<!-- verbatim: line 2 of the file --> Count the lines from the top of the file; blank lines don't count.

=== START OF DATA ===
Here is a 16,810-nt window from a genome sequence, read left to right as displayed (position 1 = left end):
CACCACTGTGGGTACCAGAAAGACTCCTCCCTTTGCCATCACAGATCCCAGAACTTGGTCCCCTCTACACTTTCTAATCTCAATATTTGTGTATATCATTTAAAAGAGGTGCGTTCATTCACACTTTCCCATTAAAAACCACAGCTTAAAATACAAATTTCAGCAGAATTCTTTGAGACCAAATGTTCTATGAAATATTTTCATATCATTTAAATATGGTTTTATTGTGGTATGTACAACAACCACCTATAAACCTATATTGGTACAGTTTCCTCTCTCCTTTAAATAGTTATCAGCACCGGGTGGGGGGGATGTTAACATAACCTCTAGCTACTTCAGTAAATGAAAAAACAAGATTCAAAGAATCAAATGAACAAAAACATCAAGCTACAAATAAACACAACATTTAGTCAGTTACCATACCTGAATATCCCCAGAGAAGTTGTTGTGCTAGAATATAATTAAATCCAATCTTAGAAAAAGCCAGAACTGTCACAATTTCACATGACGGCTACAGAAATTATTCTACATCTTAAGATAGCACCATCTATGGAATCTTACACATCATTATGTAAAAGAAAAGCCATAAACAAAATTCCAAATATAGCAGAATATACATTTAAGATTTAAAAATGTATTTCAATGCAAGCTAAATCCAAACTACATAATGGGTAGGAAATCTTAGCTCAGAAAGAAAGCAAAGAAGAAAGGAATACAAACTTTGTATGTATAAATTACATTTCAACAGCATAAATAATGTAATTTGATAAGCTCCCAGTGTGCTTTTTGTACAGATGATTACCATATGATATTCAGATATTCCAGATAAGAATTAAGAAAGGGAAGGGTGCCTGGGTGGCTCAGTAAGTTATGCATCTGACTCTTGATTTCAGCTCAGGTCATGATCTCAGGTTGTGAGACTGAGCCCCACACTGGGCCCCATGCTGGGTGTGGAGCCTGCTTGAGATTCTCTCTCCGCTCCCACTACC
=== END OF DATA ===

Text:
CACCACTGTGGGTACCAGAAAGACTCCTCCCTTTGCCATCACAGATCCCAGAACTTGGTCCCCTCTACACTTTCTAATCTCAATATTTGTGTATATCATTTAAAAGAGGTGCGTTCATTCACACTTTCCCATTAAAAACCACAGCTTAAAATACAAATTTCAGCAGAATTCTTTGAGACCAAATGTTCTATGAAATATTTTCATATCATTTAAATATGGTTTTATTGTGGTATGTACAACAACCACCTATAAACCTATATTGGTACAGTTTCCTCTCTCCTTTAAATAGTTATCAGCACCGGGTGGGGGGGATGTTAACATAACCTCTAGCTACTTCAGTAAATGAAAAAACAAGATTCAAAGAATCAAATGAACAAAAACATCAAGCTACAAATAAACACAACATTTAGTCAGTTACCATACCTGAATATCCCCAGAGAAGTTGTTGTGCTAGAATATAATTAAATCCAATCTTAGAAAAAGCCAGAACTGTCACAATTTCACATGACGGCTACAGAAATTATTCTACATCTTAAGATAGCACCATCTATGGAATCTTACACATCATTATGTAAAAGAAAAGCCATAAACAAAATTCCAAATATAGCAGAATATACATTTAAGATTTAAAAATGTATTTCAATGCAAGCTAAATCCAAACTACATAATGGGTAGGAAATCTTAGCTCAGAAAGAAAGCAAAGAAGAAAGGAATACAAACTTTGTATGTATAAATTACATTTCAACAGCATAAATAATGTAATTTGATAAGCTCCCAGTGTGCTTTTTGTACAGATGATTACCATATGATATTCAGATATTCCAGATAAGAATTAAGAAAGGGAAGGGTGCCTGGGTGGCTCAGTAAGTTATGCATCTGACTCTTGATTTCAGCTCAGGTCATGATCTCAGGTTGTGAGACTGAGCCCCACACTGGGCCCCATGCTGGGTGTGGAGCCTGCTTGAGATTCTCTCTCCGCTCCCACTACC